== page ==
Feeling the winter blues? It could be more than you think. Season Affect Disorder is often called SAD. The acronym accurately describes what earlier sunsets and longer nights mean for up to 3 percent of the general population and up to 20 percent for those with a diagnosed depressive disorder. SAD is depression associated with late autumn and winter and is thought to be caused by a lack of light. Although the exact cause and science behind SAD are not known for certainty, there are some steps you can take to lessen its hold. Exercise stimulates brain chemicals that leave you feeling happier, more relaxed, and less anxious. The stimulation of these chemicals through exercise is one step you can take to combat SAD.
People who are predisposed to SAD may be triggered by a lack of sunshine. A few theories suggest:
Biological clock change: With less exposure to sunlight, the biological clock shifts. This internal clock regulates mood, sleep and hormones, and changes, which may make it difficult to regulate regulating moods.
Brain chemical imbalance: Brain chemicals called neurotransmitters send communications between nerves. These chemicals include serotonin, which contributes to feelings of happiness. People at risk of SAD may already have less serotonin activity. Since sunlight helps regulate serotonin, the lack of winter sun can make the situation worse. Serotonin levels can fall further, leading to mood changes.
Vitamin D deficit: Serotonin also gets a boost from vitamin D. Sunlight helps the body produce vitamin D, less sun in the winter can lead to a vitamin D deficiency thereby affecting serotonin levels.
Melatonin boost: Melatonin is a chemical in the brain that signals cues to sleep. The lack of sunlight might trigger a large increase in melatonin causing profound sleepiness through the winter.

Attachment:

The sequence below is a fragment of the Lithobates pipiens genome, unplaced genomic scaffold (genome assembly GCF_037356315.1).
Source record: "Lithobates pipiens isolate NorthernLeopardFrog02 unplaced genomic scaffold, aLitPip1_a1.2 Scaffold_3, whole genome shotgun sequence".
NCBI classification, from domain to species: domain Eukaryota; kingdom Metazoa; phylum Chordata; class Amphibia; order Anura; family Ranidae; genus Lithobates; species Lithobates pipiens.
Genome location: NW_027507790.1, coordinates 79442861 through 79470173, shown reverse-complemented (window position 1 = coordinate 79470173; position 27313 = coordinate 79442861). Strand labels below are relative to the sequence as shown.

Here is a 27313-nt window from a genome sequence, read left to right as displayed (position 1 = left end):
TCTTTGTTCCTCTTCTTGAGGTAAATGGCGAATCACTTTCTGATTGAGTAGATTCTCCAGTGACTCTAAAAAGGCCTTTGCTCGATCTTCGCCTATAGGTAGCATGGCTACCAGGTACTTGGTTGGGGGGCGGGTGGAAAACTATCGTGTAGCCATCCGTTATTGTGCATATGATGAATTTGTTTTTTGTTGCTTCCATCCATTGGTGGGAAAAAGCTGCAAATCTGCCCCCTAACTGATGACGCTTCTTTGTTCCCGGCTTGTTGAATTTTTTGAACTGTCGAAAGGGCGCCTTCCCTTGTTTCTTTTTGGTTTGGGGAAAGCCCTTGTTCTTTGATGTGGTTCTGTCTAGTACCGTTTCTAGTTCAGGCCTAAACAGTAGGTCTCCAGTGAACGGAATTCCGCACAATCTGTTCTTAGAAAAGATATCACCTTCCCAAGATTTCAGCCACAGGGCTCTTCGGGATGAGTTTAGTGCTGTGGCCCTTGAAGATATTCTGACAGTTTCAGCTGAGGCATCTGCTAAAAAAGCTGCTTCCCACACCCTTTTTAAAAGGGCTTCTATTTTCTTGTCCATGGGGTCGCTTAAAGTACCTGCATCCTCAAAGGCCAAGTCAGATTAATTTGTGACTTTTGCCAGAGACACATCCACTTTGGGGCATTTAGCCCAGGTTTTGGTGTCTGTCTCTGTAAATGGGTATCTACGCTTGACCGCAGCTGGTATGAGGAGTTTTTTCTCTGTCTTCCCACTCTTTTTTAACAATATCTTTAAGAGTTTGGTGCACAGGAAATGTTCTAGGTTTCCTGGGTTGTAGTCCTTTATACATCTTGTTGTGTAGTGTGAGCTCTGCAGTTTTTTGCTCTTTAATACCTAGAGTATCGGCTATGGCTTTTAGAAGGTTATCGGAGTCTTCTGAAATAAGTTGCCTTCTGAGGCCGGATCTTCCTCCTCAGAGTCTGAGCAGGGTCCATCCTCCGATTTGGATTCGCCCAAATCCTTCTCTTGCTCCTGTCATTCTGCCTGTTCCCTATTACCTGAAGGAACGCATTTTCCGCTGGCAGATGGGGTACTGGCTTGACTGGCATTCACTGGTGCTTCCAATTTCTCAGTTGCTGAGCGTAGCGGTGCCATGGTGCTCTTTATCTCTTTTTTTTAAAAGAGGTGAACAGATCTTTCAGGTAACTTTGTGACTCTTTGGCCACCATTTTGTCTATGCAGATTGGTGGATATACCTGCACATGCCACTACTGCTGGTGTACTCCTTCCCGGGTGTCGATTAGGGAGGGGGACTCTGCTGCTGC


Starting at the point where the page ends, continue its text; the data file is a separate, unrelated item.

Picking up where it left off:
Ways To Combat SAD
Scott Bea, PsyD, a psychologist who specializes in treating seasonal affective disorder (SAD), shares some useful tips for dealing with the condition naturally.
Consider updating your exercise regimen. In the colder months, it's more common for individuals to spend less time outdoors, which results in a drop in physical activity. It's possible that exercising might help alleviate symptoms of Seasonal Affective Disorder (SAD). To counteract the inclination to become passive and inactive, Dr. Bea advises that people engage in physical activity which creates endorphins that release into the brain. It is thought that these endorphins can combat the dips in moods associated with SAD. There is a long list of physical activities and programs that can be completed inside. Yoga or bodyweight exercise routines will easily fit this bill. If you are looking for some cold weather adventure, consider a long nature hike or snow skiing.
Make plans with family and friends and stick to them. The colder months intensify our desire to snuggle in and remain at home, resulting in significantly less social engagement. If this describes you, Dr. Bea suggests engaging with people on a regular basis. Spending time with those who make us smile and laugh creates moments that combat SAD. At the very least, it can hopefully take you out of your funk.
Let the light in. Research has led experts to the conclusion that alterations in our exposure to sunshine trigger SAD. Based on recent findings, bright light therapy might be an effective treatment for SAD, although bigger trials are needed to confirm this. Light treatment boxes may produce up to 10,000 lux of light. Many health specialists, including Dr. Bea, propose treating SAD by sitting in front of a 10,000 lux light for 30 minutes every morning. The treatments are generally safe for most individuals; however, those with certain conditions such as diabetes and retinal damage should avoid Lightboxes for the treatment of SAD.
Eat for nutrition. Focus on healthy eating with a well-balanced diet that contains enough levels of vitamins and minerals as recommended. Even if you are craving sugary treats or starchy snacks, keeping a healthy and balanced diet can help to achieve more energy through the winter months.
*Consult your doctor if your winter blues last longer than two weeks. Other treatments such as medication or counseling might prove to be beneficial.